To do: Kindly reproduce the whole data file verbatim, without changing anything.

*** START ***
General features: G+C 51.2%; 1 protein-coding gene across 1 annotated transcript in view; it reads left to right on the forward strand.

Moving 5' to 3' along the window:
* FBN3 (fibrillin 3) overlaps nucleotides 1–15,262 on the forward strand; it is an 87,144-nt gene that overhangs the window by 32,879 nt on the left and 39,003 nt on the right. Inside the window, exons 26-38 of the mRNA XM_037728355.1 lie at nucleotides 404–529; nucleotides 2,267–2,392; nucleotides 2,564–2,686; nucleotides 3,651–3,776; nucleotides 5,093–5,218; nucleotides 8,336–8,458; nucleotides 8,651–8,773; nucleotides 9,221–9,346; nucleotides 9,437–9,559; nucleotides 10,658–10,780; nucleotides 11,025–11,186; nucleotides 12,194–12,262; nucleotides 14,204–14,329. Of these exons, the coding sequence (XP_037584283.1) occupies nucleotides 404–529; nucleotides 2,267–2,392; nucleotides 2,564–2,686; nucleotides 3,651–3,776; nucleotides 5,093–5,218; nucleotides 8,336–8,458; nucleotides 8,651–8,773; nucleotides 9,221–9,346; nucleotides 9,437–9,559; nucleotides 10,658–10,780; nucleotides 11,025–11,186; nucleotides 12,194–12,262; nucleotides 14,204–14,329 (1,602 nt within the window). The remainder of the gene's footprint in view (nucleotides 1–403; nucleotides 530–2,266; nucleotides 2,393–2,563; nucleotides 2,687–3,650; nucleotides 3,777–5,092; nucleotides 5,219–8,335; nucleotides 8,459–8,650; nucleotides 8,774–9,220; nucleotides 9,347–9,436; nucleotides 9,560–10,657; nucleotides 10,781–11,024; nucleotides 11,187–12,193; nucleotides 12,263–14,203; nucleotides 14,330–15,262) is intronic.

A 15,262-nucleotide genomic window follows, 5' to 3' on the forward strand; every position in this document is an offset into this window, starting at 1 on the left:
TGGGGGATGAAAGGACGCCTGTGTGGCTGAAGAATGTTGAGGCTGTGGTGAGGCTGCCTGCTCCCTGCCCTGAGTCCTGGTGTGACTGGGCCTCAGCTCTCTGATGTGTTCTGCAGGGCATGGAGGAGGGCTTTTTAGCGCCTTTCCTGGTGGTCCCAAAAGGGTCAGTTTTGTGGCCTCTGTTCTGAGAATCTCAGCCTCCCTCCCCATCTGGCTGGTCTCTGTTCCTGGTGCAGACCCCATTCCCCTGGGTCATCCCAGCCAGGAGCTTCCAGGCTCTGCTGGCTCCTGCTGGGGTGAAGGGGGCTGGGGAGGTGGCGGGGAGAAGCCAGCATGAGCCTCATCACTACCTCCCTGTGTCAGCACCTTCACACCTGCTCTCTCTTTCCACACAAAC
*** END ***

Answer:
General features: G+C 51.2%; 1 protein-coding gene across 1 annotated transcript in view; it reads left to right on the forward strand.

Moving 5' to 3' along the window:
* FBN3 (fibrillin 3) overlaps nucleotides 1–15,262 on the forward strand; it is an 87,144-nt gene that overhangs the window by 32,879 nt on the left and 39,003 nt on the right. Inside the window, exons 26-38 of the mRNA XM_037728355.1 lie at nucleotides 404–529; nucleotides 2,267–2,392; nucleotides 2,564–2,686; nucleotides 3,651–3,776; nucleotides 5,093–5,218; nucleotides 8,336–8,458; nucleotides 8,651–8,773; nucleotides 9,221–9,346; nucleotides 9,437–9,559; nucleotides 10,658–10,780; nucleotides 11,025–11,186; nucleotides 12,194–12,262; nucleotides 14,204–14,329. Of these exons, the coding sequence (XP_037584283.1) occupies nucleotides 404–529; nucleotides 2,267–2,392; nucleotides 2,564–2,686; nucleotides 3,651–3,776; nucleotides 5,093–5,218; nucleotides 8,336–8,458; nucleotides 8,651–8,773; nucleotides 9,221–9,346; nucleotides 9,437–9,559; nucleotides 10,658–10,780; nucleotides 11,025–11,186; nucleotides 12,194–12,262; nucleotides 14,204–14,329 (1,602 nt within the window). The remainder of the gene's footprint in view (nucleotides 1–403; nucleotides 530–2,266; nucleotides 2,393–2,563; nucleotides 2,687–3,650; nucleotides 3,777–5,092; nucleotides 5,219–8,335; nucleotides 8,459–8,650; nucleotides 8,774–9,220; nucleotides 9,347–9,436; nucleotides 9,560–10,657; nucleotides 10,781–11,024; nucleotides 11,187–12,193; nucleotides 12,263–14,203; nucleotides 14,330–15,262) is intronic.

A 15,262-nucleotide genomic window follows, 5' to 3' on the forward strand; every position in this document is an offset into this window, starting at 1 on the left:
TGGGGGATGAAAGGACGCCTGTGTGGCTGAAGAATGTTGAGGCTGTGGTGAGGCTGCCTGCTCCCTGCCCTGAGTCCTGGTGTGACTGGGCCTCAGCTCTCTGATGTGTTCTGCAGGGCATGGAGGAGGGCTTTTTAGCGCCTTTCCTGGTGGTCCCAAAAGGGTCAGTTTTGTGGCCTCTGTTCTGAGAATCTCAGCCTCCCTCCCCATCTGGCTGGTCTCTGTTCCTGGTGCAGACCCCATTCCCCTGGGTCATCCCAGCCAGGAGCTTCCAGGCTCTGCTGGCTCCTGCTGGGGTGAAGGGGGCTGGGGAGGTGGCGGGGAGAAGCCAGCATGAGCCTCATCACTACCTCCCTGTGTCAGCACCTTCACACCTGCTCTCTCTTTCCACACAAAC